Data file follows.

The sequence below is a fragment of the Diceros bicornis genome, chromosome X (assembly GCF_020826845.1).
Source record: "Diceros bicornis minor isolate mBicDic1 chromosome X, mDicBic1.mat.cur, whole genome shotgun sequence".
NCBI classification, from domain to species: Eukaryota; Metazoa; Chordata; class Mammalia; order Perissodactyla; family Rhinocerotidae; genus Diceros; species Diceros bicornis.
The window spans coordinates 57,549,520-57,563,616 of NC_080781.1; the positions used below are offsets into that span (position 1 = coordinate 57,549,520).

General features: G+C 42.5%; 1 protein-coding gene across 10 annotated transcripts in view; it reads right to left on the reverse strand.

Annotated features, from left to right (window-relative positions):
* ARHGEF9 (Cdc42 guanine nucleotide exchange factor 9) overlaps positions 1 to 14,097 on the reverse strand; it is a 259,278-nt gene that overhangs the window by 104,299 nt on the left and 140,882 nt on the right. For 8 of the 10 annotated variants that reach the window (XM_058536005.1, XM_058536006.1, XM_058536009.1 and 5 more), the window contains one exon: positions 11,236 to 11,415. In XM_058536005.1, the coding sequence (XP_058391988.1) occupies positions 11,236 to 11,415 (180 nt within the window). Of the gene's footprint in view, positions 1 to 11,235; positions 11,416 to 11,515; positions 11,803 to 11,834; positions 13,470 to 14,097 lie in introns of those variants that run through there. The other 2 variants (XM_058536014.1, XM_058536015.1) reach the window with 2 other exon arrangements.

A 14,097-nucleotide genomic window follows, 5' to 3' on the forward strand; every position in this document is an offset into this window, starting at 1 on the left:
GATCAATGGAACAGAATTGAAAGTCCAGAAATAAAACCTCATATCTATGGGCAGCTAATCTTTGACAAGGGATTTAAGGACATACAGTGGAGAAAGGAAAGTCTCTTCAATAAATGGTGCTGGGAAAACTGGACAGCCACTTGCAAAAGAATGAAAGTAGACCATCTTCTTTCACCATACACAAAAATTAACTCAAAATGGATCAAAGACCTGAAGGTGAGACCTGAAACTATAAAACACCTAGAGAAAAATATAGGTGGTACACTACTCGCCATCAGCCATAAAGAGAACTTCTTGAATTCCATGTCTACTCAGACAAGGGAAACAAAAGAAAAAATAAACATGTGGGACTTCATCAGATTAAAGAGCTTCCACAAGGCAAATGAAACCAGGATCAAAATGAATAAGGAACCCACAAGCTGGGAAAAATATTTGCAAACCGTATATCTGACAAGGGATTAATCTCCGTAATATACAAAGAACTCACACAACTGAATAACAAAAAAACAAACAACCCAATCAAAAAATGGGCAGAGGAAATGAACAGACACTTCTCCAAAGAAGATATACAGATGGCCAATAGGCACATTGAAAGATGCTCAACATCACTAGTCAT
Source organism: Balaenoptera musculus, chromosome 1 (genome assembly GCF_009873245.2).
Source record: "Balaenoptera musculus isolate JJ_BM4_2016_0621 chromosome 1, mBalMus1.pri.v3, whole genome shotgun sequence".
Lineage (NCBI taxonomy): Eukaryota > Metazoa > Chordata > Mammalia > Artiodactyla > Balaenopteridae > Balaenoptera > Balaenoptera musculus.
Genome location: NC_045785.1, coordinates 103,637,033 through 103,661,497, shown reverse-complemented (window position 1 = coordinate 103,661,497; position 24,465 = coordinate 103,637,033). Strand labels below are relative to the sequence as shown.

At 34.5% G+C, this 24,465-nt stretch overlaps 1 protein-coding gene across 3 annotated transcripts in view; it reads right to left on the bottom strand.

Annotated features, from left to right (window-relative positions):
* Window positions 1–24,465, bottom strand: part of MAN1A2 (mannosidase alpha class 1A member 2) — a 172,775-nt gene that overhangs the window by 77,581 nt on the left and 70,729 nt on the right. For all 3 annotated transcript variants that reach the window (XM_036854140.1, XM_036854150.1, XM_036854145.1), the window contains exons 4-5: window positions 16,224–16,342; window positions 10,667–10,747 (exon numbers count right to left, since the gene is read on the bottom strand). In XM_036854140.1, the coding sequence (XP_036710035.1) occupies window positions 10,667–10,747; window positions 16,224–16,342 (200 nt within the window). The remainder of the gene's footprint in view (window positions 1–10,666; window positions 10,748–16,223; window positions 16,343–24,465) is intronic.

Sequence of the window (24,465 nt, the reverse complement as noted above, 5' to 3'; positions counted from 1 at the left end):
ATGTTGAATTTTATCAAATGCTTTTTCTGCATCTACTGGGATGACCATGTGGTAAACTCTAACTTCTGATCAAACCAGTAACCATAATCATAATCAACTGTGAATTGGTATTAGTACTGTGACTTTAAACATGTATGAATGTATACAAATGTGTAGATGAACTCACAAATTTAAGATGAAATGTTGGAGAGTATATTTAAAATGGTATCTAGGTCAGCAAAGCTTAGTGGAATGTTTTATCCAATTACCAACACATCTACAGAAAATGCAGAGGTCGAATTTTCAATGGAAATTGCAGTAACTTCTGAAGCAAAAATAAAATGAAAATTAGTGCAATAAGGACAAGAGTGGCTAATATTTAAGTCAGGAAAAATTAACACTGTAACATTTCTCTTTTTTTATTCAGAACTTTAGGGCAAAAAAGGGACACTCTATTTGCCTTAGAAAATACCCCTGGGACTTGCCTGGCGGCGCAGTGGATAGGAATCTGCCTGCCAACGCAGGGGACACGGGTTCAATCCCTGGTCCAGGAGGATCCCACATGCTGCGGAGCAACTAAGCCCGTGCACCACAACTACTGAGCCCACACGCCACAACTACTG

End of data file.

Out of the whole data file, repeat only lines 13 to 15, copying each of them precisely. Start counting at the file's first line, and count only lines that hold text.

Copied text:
Genome location: NC_045785.1, coordinates 103,637,033 through 103,661,497, shown reverse-complemented (window position 1 = coordinate 103,661,497; position 24,465 = coordinate 103,637,033). Strand labels below are relative to the sequence as shown.

At 34.5% G+C, this 24,465-nt stretch overlaps 1 protein-coding gene across 3 annotated transcripts in view; it reads right to left on the bottom strand.

Annotated features, from left to right (window-relative positions):